Although California’s low-income health plan paid for prenatal care, until recently it sometimes didn’t cover other medical conditions that women faced during pregnancy. The exclusions included conditions, ranging from broken bones to cancer, that could influence the health of the baby.
That changed Aug. 1 when the state expanded Medi-Cal for pregnant women, allowing them the same health coverage that it had already extended to other low-income people since 2013. Low-income women with asthma, infections or other health problems no longer have to worry that treatment for those issues won’t be covered during pregnancy.
“It’s a basic equity issue to have pregnant women have the same full scope of benefits as their adult counterparts,” said Elizabeth Landsberg, director of legislative advocacy for the Western Center on Law and Poverty, which advocated for the change.
Women’s health advocates applaud the expansion of benefits, but say there are some access concerns that remain, such as whether pregnant women and doctors are aware of the new coverage and whether there will be enough providers to meet the demand.
Are there enough doctors?
The state Department of Health Care Services, which oversees Medi-Cal, expects that 18,000 to 20,000 pregnant women will enroll in Medi-Cal seeking the new benefits, an increase of about 50 percent in the coming months. Under the previous, more limited coverage, about 12,500 women were enrolled. The state agency believes there are enough providers to meet the increase in demand.
But exactly how many pregnant women enroll in the coverage and whether there will be enough doctors to treat them remains to be seen.
The Health Care Services department said in mid-November that it didn’t yet have data on the number of women who have enrolled in the program since Aug. 1. The agency expects to release those numbers sometime in December, spokesman Anthony Cava said.
Lynn Kersey, executive director of the Los Angeles-based nonprofit Maternal and Child Health Access, said she remains concerned that there may not be enough prenatal specialists for women with complicated pregnancies.
“Prenatal specialists can be difficult to find for high-risk pregnancies, abortion or pregnant women with a specific health problem, who need to see a cardiologist, for example,” she said.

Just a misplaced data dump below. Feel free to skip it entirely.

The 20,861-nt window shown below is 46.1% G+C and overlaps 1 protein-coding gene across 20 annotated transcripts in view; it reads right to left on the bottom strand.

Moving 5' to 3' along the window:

Many doctors don’t take Medi-Cal patients, because the program reimburses them at a low-rate compared to private insurance. “I do have concerns there and I hope the state does it’s work to monitor the network and providers,” Kersey said.
Expanded coverage, open to more women
Low-income pregnant women are now eligible for Medi-Cal that covers prenatal care and any health problem included in regular Medi-Cal. Women with incomes up to $21,984, or 138 percent of the federal poverty level for a family of two, now qualify for the program. Pregnant women and their unborn child are included in the family-size calculations.
Pregnant women with incomes up to 213 percent of the federal poverty level, or $33,936 for a family of two, can get pregnancy Medi-Cal, which is designed to cover prenatal care, but not necessarily other health conditions. Advocates are working to expand the benefits for these women as well, Kersey said.
Because the health of the mother and baby are intertwined, Landsberg said she believes all medical issues should be covered.
“It’s critical for women to get prenatal care and also take care of other health conditions that some would say aren’t related to the pregnancy;” she said, “although, I would argue that anything related to the mother’s health is related to the pregnancy.”
Before August, women with Medi-Cal who were diagnosed with cancer or had accidents or injuries during pregnancy sometimes were forced to go without treatment or pay out of pocket.
A Los Angeles woman whose arm was injured from an I.V. in the hospital where she gave birth last year was left stranded by the limited-scope Medi-Cal plan, Kersey said. Worried they wouldn’t be reimbursed for her care, a physical therapist and an orthopedist both refused to see her.
“How much more pregnancy-related can you get?” Kersey said. “But still she couldn’t get treatment.”
Finally, the woman got help from Maternal and Child Health Access, which agreed to pay for a follow-up visit, where she also got some arm exercises to do at home.
While the expansion of benefits now would cover such visits, advocates and the state still need to make sure providers are aware of the change, so they don’t continue to turn away pregnant patients.
“There’s a lot of provider education and trial to go through, so that they feel confident that there’s not going to be things that are not covered or bills that are going to be rejected,” Kersey said. “Community clinics should be up to speed on this, but private providers are the bigger challenge.”
Pregnant women can apply for Medi-Cal coverage through the Covered California website.